NanoSight to Supply Instrumentation for Wellcome Trust Technology Development Grant
News May 22, 2009
NanoSight announces its involvement in the research and development of a new generation of novel instrumentation and methodologies aimed at measuring cellular nanoparticles in plasma and urine as biomarkers of a broad range of human disease conditions.
The research will be led by a world-class team from the University of Oxford which has recently been awarded a Wellcome Trust Technology Development Grant to work on the detection and characterization of nanoparticles in the early detection of human disease.
The team, which is led by Professor Ian Sargent at the Women's Centre of the John Radcliffe Hospital and is part of the Oxford Biomedical Research Centre, includes Professor Chris Redman (Obstetrics and Gynaecology), Dr Paul Harrison (Haemophilia and Thrombosis Centre), Professor Adrian Harris (Cancer Research UK) and Professor Peter Dobson (Begbroke Science Park). Other collaborators include Dr Leanne Hodson and Dr Frederick Karpe of the Oxford Centre for Diabetes, Endocrinology and Metabolism.
This exciting project involves the detection in the bloodstream of tiny fragments of cells, microparticles (100nm -1µm) and exosomes (30nm - 100nm), which are important for how cells communicate with each other. The numbers of these particles have been found to be significantly raised in the blood of patients with a number of diseases including heart disease, diabetes, pre-eclampsia, clotting problems and cancer, raising the possibility that measuring these particles in blood could be used to predict those at risk. However, their detection and size distribution measurement pose considerable challenges.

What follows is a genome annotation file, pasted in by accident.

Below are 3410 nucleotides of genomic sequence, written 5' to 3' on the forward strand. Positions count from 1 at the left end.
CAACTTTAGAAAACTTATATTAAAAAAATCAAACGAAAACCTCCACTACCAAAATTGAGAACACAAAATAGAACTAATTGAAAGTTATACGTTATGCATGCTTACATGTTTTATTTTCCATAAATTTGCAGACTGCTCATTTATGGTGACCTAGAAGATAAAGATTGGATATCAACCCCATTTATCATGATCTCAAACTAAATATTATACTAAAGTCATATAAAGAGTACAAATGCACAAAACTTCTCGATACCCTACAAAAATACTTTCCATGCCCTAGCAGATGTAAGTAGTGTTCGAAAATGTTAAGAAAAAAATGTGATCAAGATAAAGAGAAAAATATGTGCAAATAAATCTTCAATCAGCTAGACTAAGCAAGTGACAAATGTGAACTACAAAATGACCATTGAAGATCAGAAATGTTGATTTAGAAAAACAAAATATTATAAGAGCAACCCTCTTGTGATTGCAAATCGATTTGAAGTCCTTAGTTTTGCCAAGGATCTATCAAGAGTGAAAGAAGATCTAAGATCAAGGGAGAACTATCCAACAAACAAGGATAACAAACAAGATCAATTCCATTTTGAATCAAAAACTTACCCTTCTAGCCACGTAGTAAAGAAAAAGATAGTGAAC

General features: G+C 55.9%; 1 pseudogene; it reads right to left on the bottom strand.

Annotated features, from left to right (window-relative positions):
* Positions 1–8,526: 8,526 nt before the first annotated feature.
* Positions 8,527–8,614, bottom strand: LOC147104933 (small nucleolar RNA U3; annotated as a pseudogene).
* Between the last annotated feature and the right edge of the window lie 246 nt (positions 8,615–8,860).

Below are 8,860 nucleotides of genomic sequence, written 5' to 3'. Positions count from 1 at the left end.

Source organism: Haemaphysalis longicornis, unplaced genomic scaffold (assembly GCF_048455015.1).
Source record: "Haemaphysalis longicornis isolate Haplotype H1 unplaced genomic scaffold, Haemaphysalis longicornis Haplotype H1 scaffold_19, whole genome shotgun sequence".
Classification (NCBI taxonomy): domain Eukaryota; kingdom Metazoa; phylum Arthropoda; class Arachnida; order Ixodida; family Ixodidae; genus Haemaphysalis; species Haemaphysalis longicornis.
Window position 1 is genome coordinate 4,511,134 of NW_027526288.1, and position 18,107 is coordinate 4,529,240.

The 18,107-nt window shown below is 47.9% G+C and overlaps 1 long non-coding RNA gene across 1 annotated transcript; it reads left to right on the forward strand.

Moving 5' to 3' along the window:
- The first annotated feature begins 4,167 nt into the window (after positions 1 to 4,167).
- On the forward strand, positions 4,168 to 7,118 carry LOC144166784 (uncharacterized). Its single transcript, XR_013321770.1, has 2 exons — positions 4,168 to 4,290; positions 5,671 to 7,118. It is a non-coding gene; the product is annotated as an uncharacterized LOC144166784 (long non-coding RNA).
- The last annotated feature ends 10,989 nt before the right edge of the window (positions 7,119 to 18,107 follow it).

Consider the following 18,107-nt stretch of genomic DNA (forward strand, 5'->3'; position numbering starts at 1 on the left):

Alerted to NanoSight’s capabilities by Professor Dobson who recognized the fit between Professor Sargent’s needs and the NanoSight technology of which he was an early adopter, the Oxford group discussed their requirements with NanoSight’s scientists and, following very promising initial results, successfully applied for and were awarded £322,000 of Wellcome Trust funding in support of this important 3 year project.
Based on their innovative technology and capabilities, a novel fluorescence variant of NanoSight’s existing instrumentation will be developed by NanoSight in collaboration with the Oxford scientists to enable these micro- and nanoparticles to be detected and characterized in plasma and urine samples for the first time. By breaking through the limitations of existing fluorescence microparticle technology (such a flow cytometry) NanoSight hope to help open up a new class of diagnostic biomarkers in the fight against some of the most common and important diseases to afflict humans.
Researchers Develop New Method to Generate Human AntibodiesNews
Researchers hope their approach will help researchers rapidly generate therapeutic antibodies for the treatment of infectious diseases and other conditions such as cancer.READ MORE
Large-Scale Production of Living Brain Cells Enables Entirely New ResearchNews
After performing a biopsy on the patient, the skin cells are transformed into brain cells that effectively imitate the disease and the age of the patient.READ MORE
U.S. Study of Dapivirine Ring in Lactating Women Finds Little Drug Gets Into Breast MilkNews
The antiretroviral drug dapivirine that is released from an experimental vaginal ring to protect against HIV is absorbed in very low concentrations into breastmilk.READ MORE
Comments | 0 ADD COMMENT
EMBL Conference: European Conference of Life Science Funders and Foundations
Apr 19 - Apr 20, 2018
EMBL Course: Target Engagement in Biology and Drug Discovery
Feb 19 - Feb 23, 2018